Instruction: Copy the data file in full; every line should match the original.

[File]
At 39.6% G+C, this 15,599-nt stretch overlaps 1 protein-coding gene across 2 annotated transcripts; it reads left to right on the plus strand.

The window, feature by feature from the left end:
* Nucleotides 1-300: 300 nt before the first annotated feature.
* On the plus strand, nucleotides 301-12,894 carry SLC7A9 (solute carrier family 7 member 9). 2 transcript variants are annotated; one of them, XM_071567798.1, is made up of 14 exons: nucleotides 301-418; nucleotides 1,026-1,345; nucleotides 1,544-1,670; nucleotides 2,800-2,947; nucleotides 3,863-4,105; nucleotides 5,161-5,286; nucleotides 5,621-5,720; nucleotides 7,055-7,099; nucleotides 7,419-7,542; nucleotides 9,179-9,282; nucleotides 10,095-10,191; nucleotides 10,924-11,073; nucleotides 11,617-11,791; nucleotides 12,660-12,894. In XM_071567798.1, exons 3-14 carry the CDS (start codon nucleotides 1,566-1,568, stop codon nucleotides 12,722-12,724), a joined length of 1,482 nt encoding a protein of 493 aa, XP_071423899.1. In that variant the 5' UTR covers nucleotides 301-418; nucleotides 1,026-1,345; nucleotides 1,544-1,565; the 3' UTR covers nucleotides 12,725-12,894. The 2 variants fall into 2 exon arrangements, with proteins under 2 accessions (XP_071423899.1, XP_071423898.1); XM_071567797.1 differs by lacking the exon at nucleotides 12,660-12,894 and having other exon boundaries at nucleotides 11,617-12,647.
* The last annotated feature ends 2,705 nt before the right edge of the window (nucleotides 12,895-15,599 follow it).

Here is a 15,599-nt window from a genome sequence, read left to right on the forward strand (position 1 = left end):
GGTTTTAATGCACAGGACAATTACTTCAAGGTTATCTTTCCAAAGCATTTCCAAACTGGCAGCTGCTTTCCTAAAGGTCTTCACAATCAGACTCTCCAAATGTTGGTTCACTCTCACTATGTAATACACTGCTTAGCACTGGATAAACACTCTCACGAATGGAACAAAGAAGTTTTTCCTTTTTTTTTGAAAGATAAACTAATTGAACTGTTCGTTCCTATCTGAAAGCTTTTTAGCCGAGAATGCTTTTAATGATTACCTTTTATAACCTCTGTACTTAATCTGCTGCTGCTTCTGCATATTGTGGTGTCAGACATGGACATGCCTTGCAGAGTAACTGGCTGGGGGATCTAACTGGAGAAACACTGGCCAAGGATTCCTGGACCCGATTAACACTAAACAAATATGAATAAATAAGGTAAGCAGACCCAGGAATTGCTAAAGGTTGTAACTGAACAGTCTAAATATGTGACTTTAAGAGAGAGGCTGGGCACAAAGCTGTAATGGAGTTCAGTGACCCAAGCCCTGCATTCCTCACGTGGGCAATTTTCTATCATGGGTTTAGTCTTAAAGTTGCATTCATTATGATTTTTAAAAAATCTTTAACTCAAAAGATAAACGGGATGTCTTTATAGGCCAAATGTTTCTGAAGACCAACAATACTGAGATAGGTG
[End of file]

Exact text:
At 39.6% G+C, this 15,599-nt stretch overlaps 1 protein-coding gene across 2 annotated transcripts; it reads left to right on the plus strand.

The window, feature by feature from the left end:
* Nucleotides 1-300: 300 nt before the first annotated feature.
* On the plus strand, nucleotides 301-12,894 carry SLC7A9 (solute carrier family 7 member 9). 2 transcript variants are annotated; one of them, XM_071567798.1, is made up of 14 exons: nucleotides 301-418; nucleotides 1,026-1,345; nucleotides 1,544-1,670; nucleotides 2,800-2,947; nucleotides 3,863-4,105; nucleotides 5,161-5,286; nucleotides 5,621-5,720; nucleotides 7,055-7,099; nucleotides 7,419-7,542; nucleotides 9,179-9,282; nucleotides 10,095-10,191; nucleotides 10,924-11,073; nucleotides 11,617-11,791; nucleotides 12,660-12,894. In XM_071567798.1, exons 3-14 carry the CDS (start codon nucleotides 1,566-1,568, stop codon nucleotides 12,722-12,724), a joined length of 1,482 nt encoding a protein of 493 aa, XP_071423899.1. In that variant the 5' UTR covers nucleotides 301-418; nucleotides 1,026-1,345; nucleotides 1,544-1,565; the 3' UTR covers nucleotides 12,725-12,894. The 2 variants fall into 2 exon arrangements, with proteins under 2 accessions (XP_071423899.1, XP_071423898.1); XM_071567797.1 differs by lacking the exon at nucleotides 12,660-12,894 and having other exon boundaries at nucleotides 11,617-12,647.
* The last annotated feature ends 2,705 nt before the right edge of the window (nucleotides 12,895-15,599 follow it).

Here is a 15,599-nt window from a genome sequence, read left to right on the forward strand (position 1 = left end):
GGTTTTAATGCACAGGACAATTACTTCAAGGTTATCTTTCCAAAGCATTTCCAAACTGGCAGCTGCTTTCCTAAAGGTCTTCACAATCAGACTCTCCAAATGTTGGTTCACTCTCACTATGTAATACACTGCTTAGCACTGGATAAACACTCTCACGAATGGAACAAAGAAGTTTTTCCTTTTTTTTTGAAAGATAAACTAATTGAACTGTTCGTTCCTATCTGAAAGCTTTTTAGCCGAGAATGCTTTTAATGATTACCTTTTATAACCTCTGTACTTAATCTGCTGCTGCTTCTGCATATTGTGGTGTCAGACATGGACATGCCTTGCAGAGTAACTGGCTGGGGGATCTAACTGGAGAAACACTGGCCAAGGATTCCTGGACCCGATTAACACTAAACAAATATGAATAAATAAGGTAAGCAGACCCAGGAATTGCTAAAGGTTGTAACTGAACAGTCTAAATATGTGACTTTAAGAGAGAGGCTGGGCACAAAGCTGTAATGGAGTTCAGTGACCCAAGCCCTGCATTCCTCACGTGGGCAATTTTCTATCATGGGTTTAGTCTTAAAGTTGCATTCATTATGATTTTTAAAAAATCTTTAACTCAAAAGATAAACGGGATGTCTTTATAGGCCAAATGTTTCTGAAGACCAACAATACTGAGATAGGTG